March 2, 2021 - 5:20 pm
Updated March 3, 2021 - 12:37 am
Cashman Center’s COVID-19 vaccine clinic saw long lines and wait times of over an hour Tuesday, a day after public health officials expanded eligibility to dozens of additional occupations.
By early afternoon, however, the lines had dissipated and people with appointments could get in and out in 45 minutes, including a 15-minute wait time after the shot is administered.
The Southern Nevada Health District on Monday expanded eligibility within the “front-line community support” category to essential transportation workers, including ride-sharing service drivers. It also made eligible an entirely new employment tier known as “front-line supply chain and logistics,” which includes agricultural and food supply, communications infrastructure, road and airport workers.
Pat McKeever, 53, who works as an airline pilot, said he heard he was eligible after returning home from a trip Monday night. He immediately tried to schedule an appointment but couldn’t get through until early Tuesday morning, when he booked a slot for the afternoon.
“I’m really excited,” he said. “I got two kids and a wife, and I’m out and about all the time for my job, so I don’t want to bring it home to them. Obviously, you still wear the mask and everything, but that first chance I got I jumped at it.”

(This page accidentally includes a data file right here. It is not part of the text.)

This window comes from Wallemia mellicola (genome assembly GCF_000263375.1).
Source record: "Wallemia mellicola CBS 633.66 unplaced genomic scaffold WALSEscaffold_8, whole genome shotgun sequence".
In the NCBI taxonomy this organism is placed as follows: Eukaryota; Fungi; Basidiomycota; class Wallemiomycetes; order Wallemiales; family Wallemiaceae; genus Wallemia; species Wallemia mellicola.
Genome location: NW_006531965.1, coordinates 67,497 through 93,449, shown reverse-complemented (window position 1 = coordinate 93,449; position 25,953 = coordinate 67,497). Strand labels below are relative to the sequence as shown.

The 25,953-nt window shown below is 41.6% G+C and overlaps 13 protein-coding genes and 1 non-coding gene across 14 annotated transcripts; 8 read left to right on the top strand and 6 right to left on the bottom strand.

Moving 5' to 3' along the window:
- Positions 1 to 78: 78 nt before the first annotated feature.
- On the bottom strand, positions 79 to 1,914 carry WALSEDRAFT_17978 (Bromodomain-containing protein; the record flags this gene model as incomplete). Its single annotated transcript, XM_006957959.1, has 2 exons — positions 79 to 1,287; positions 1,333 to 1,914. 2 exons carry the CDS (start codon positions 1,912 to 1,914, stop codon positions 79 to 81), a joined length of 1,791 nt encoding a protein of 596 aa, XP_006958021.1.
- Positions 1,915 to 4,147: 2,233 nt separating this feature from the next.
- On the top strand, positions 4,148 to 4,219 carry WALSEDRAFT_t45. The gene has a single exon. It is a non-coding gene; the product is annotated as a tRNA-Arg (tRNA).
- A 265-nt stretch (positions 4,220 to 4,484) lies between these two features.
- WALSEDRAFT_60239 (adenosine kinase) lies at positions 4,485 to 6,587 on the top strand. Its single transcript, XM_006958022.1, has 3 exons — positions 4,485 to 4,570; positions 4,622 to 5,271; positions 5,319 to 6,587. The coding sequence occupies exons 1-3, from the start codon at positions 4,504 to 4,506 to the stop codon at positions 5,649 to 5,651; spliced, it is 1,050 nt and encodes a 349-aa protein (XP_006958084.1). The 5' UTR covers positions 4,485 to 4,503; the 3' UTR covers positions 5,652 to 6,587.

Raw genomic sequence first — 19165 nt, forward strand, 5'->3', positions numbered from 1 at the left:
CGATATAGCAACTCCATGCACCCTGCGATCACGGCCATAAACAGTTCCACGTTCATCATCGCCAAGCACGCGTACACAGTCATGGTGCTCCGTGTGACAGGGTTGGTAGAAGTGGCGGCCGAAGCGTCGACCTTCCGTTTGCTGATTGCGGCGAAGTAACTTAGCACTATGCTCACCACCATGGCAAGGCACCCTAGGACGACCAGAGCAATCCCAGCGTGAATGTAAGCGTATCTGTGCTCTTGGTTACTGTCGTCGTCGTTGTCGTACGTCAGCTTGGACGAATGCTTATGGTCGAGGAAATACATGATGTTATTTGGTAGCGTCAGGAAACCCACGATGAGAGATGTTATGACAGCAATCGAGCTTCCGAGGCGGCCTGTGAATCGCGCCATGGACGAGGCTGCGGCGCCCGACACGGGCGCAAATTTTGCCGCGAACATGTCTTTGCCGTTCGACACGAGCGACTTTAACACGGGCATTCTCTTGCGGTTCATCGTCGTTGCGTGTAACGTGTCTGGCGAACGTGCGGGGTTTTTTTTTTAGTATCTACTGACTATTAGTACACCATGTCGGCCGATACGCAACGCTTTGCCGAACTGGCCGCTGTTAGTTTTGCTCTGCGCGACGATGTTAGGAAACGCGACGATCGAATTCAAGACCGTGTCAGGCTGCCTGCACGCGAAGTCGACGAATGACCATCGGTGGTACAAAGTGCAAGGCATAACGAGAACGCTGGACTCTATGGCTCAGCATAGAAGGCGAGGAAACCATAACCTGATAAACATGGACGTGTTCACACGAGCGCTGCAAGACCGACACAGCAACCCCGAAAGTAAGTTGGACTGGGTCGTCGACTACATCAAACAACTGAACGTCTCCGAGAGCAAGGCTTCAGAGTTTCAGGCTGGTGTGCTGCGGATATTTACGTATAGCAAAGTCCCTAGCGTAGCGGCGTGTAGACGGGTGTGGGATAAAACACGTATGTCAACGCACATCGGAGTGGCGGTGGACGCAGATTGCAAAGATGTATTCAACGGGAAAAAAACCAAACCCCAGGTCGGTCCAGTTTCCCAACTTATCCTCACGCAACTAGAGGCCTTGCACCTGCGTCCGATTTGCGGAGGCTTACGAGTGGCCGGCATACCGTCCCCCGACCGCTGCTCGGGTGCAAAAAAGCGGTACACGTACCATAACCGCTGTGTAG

McKeever noted that the past year has been difficult for the airline industry and hoped things would turn around as the vaccine rollout continues to expand.
“It’s been horrible. I guess it’s been horrible for everybody, but terrible for our business, the empty planes, empty terminals,” he said. “We’re losing money, but it’s not fun not flying people around either.”
Micah Haji-Sheikh, 27, who is studying to be a teacher and works in a school, qualified under the front-line community support tier. She got an email from her employer and a text from her mother early Tuesday and quickly went online to schedule an appointment.
She planned to tell her colleagues to do the same as soon as they can.
“I’m thrilled,” she said. “I actually got COVID back in November. I’ve kind of been riding out that little antibody bubble. But you really don’t know how safe that is. So, especially with the fact that CCSD is returning in person in the next couple of weeks, I’m really excited that I was able to get it now.”